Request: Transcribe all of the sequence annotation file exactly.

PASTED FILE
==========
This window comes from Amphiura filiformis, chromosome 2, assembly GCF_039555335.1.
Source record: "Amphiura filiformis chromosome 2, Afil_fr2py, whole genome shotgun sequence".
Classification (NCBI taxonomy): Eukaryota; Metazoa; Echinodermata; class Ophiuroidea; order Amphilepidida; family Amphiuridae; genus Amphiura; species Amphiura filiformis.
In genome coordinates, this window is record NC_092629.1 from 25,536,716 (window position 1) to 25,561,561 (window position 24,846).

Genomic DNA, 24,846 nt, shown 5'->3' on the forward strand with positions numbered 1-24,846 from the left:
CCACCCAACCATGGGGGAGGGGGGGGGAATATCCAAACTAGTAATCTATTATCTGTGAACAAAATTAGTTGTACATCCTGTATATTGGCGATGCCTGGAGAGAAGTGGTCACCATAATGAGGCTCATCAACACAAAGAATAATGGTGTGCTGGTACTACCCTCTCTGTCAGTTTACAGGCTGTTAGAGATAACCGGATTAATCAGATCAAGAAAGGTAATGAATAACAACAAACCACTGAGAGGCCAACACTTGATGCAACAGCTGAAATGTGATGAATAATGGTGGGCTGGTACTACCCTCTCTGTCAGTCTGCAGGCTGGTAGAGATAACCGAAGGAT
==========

This window comes from Amphiura filiformis, chromosome 2, assembly GCF_039555335.1.
Source record: "Amphiura filiformis chromosome 2, Afil_fr2py, whole genome shotgun sequence".
Classification (NCBI taxonomy): Eukaryota; Metazoa; Echinodermata; class Ophiuroidea; order Amphilepidida; family Amphiuridae; genus Amphiura; species Amphiura filiformis.
In genome coordinates, this window is record NC_092629.1 from 25,536,716 (window position 1) to 25,561,561 (window position 24,846).

Genomic DNA, 24,846 nt, shown 5'->3' on the forward strand with positions numbered 1-24,846 from the left:
CCACCCAACCATGGGGGAGGGGGGGGGAATATCCAAACTAGTAATCTATTATCTGTGAACAAAATTAGTTGTACATCCTGTATATTGGCGATGCCTGGAGAGAAGTGGTCACCATAATGAGGCTCATCAACACAAAGAATAATGGTGTGCTGGTACTACCCTCTCTGTCAGTTTACAGGCTGTTAGAGATAACCGGATTAATCAGATCAAGAAAGGTAATGAATAACAACAAACCACTGAGAGGCCAACACTTGATGCAACAGCTGAAATGTGATGAATAATGGTGGGCTGGTACTACCCTCTCTGTCAGTCTGCAGGCTGGTAGAGATAACCGAAGGAT